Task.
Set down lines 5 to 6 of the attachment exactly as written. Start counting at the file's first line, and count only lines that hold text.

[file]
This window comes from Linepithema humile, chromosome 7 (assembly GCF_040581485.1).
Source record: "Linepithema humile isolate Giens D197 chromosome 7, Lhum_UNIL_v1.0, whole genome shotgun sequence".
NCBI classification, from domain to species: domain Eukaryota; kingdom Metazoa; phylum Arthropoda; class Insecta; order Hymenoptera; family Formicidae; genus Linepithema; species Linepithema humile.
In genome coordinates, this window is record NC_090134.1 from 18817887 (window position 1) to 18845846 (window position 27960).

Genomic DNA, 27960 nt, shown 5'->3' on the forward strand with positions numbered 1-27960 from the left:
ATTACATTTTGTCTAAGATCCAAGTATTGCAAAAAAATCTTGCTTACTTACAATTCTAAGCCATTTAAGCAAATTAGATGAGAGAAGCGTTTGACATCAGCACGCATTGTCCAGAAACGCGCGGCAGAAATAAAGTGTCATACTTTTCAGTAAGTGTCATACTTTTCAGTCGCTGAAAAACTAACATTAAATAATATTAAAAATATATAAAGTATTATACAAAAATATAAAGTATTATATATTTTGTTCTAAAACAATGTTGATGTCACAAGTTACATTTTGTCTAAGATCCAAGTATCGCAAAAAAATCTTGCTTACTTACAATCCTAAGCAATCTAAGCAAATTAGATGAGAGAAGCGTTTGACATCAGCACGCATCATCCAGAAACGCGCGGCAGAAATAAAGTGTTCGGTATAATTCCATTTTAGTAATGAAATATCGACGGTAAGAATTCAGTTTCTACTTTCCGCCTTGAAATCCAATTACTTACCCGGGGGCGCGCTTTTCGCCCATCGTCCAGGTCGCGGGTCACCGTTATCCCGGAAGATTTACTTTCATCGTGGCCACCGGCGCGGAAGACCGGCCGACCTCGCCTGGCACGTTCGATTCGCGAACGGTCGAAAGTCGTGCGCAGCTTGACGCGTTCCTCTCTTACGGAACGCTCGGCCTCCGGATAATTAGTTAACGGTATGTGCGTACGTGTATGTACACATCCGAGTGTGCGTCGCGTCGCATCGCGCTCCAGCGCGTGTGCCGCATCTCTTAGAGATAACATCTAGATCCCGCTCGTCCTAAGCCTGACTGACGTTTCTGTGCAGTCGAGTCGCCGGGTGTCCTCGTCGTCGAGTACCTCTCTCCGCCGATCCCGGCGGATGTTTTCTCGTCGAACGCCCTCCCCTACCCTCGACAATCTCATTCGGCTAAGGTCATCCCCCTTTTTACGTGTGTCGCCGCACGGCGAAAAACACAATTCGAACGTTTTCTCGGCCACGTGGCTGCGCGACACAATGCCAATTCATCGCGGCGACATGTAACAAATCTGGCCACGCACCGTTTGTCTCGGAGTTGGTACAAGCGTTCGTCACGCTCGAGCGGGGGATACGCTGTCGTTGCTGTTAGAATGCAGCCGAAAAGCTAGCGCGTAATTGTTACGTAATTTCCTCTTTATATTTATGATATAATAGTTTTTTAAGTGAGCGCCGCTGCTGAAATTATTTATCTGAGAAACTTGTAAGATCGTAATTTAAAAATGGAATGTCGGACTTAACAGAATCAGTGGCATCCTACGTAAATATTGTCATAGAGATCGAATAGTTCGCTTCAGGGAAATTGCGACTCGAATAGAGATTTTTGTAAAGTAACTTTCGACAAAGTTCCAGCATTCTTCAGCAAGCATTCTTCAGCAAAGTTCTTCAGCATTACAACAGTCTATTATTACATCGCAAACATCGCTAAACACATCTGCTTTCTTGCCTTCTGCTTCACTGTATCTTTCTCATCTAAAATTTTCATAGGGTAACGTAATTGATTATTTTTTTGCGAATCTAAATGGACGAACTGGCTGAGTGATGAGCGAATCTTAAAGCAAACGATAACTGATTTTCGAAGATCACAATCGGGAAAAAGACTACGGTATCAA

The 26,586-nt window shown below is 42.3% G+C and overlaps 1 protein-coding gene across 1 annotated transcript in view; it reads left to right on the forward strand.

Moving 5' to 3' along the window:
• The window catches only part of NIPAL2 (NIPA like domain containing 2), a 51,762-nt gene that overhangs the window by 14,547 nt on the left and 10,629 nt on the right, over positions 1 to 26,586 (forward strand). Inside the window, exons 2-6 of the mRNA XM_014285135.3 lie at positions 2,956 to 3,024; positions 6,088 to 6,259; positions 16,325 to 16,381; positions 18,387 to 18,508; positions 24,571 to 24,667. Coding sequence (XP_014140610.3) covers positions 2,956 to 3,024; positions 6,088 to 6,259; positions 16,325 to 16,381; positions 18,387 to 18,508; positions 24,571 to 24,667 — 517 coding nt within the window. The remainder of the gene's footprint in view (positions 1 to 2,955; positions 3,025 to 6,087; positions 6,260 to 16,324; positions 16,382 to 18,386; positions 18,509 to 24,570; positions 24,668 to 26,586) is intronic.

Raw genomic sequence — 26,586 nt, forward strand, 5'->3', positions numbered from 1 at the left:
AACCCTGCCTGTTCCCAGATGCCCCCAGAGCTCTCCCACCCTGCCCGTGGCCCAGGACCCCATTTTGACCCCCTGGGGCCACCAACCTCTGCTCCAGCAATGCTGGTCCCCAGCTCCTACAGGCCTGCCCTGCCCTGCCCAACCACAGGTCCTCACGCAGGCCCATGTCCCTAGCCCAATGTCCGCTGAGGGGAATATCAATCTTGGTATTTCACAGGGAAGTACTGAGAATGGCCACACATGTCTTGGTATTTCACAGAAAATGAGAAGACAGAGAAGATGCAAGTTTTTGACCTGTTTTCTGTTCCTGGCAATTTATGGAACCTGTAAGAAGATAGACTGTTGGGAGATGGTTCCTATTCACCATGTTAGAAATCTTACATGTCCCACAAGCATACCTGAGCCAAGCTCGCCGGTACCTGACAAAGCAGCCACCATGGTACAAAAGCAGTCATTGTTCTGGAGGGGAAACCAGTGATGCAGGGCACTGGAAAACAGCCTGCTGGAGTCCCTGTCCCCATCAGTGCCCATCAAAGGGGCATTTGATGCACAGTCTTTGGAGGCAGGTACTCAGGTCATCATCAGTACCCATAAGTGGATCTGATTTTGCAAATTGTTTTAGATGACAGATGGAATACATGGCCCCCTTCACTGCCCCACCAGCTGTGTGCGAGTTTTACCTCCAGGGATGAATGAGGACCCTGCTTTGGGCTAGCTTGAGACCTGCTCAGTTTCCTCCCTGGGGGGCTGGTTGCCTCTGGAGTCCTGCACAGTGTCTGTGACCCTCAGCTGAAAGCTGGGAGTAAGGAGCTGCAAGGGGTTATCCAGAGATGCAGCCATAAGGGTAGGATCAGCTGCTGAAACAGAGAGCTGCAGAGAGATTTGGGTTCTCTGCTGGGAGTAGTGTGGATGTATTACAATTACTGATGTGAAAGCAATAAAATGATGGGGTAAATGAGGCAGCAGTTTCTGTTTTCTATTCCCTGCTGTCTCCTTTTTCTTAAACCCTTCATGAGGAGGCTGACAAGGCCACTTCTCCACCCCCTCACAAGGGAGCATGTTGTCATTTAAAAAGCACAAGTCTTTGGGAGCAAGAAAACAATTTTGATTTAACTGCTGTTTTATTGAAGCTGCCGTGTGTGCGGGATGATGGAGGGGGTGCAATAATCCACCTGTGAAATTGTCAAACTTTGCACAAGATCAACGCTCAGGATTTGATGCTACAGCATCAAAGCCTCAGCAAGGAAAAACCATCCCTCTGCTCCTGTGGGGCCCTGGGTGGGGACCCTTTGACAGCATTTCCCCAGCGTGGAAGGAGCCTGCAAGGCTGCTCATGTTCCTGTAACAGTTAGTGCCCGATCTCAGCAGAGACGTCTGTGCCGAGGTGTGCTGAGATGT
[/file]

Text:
Genomic DNA, 27960 nt, shown 5'->3' on the forward strand with positions numbered 1-27960 from the left:
ATTACATTTTGTCTAAGATCCAAGTATTGCAAAAAAATCTTGCTTACTTACAATTCTAAGCCATTTAAGCAAATTAGATGAGAGAAGCGTTTGACATCAGCACGCATTGTCCAGAAACGCGCGGCAGAAATAAAGTGTCATACTTTTCAGTAAGTGTCATACTTTTCAGTCGCTGAAAAACTAACATTAAATAATATTAAAAATATATAAAGTATTATACAAAAATATAAAGTATTATATATTTTGTTCTAAAACAATGTTGATGTCACAAGTTACATTTTGTCTAAGATCCAAGTATCGCAAAAAAATCTTGCTTACTTACAATCCTAAGCAATCTAAGCAAATTAGATGAGAGAAGCGTTTGACATCAGCACGCATCATCCAGAAACGCGCGGCAGAAATAAAGTGTTCGGTATAATTCCATTTTAGTAATGAAATATCGACGGTAAGAATTCAGTTTCTACTTTCCGCCTTGAAATCCAATTACTTACCCGGGGGCGCGCTTTTCGCCCATCGTCCAGGTCGCGGGTCACCGTTATCCCGGAAGATTTACTTTCATCGTGGCCACCGGCGCGGAAGACCGGCCGACCTCGCCTGGCACGTTCGATTCGCGAACGGTCGAAAGTCGTGCGCAGCTTGACGCGTTCCTCTCTTACGGAACGCTCGGCCTCCGGATAATTAGTTAACGGTATGTGCGTACGTGTATGTACACATCCGAGTGTGCGTCGCGTCGCATCGCGCTCCAGCGCGTGTGCCGCATCTCTTAGAGATAACATCTAGATCCCGCTCGTCCTAAGCCTGACTGACGTTTCTGTGCAGTCGAGTCGCCGGGTGTCCTCGTCGTCGAGTACCTCTCTCCGCCGATCCCGGCGGATGTTTTCTCGTCGAACGCCCTCCCCTACCCTCGACAATCTCATTCGGCTAAGGTCATCCCCCTTTTTACGTGTGTCGCCGCACGGCGAAAAACACAATTCGAACGTTTTCTCGGCCACGTGGCTGCGCGACACAATGCCAATTCATCGCGGCGACATGTAACAAATCTGGCCACGCACCGTTTGTCTCGGAGTTGGTACAAGCGTTCGTCACGCTCGAGCGGGGGATACGCTGTCGTTGCTGTTAGAATGCAGCCGAAAAGCTAGCGCGTAATTGTTACGTAATTTCCTCTTTATATTTATGATATAATAGTTTTTTAAGTGAGCGCCGCTGCTGAAATTATTTATCTGAGAAACTTGTAAGATCGTAATTTAAAAATGGAATGTCGGACTTAACAGAATCAGTGGCATCCTACGTAAATATTGTCATAGAGATCGAATAGTTCGCTTCAGGGAAATTGCGACTCGAATAGAGATTTTTGTAAAGTAACTTTCGACAAAGTTCCAGCATTCTTCAGCAAGCATTCTTCAGCAAAGTTCTTCAGCATTACAACAGTCTATTATTACATCGCAAACATCGCTAAACACATCTGCTTTCTTGCCTTCTGCTTCACTGTATCTTTCTCATCTAAAATTTTCATAGGGTAACGTAATTGATTATTTTTTTGCGAATCTAAATGGACGAACTGGCTGAGTGATGAGCGAATCTTAAAGCAAACGATAACTGATTTTCGAAGATCACAATCGGGAAAAAGACTACGGTATCAA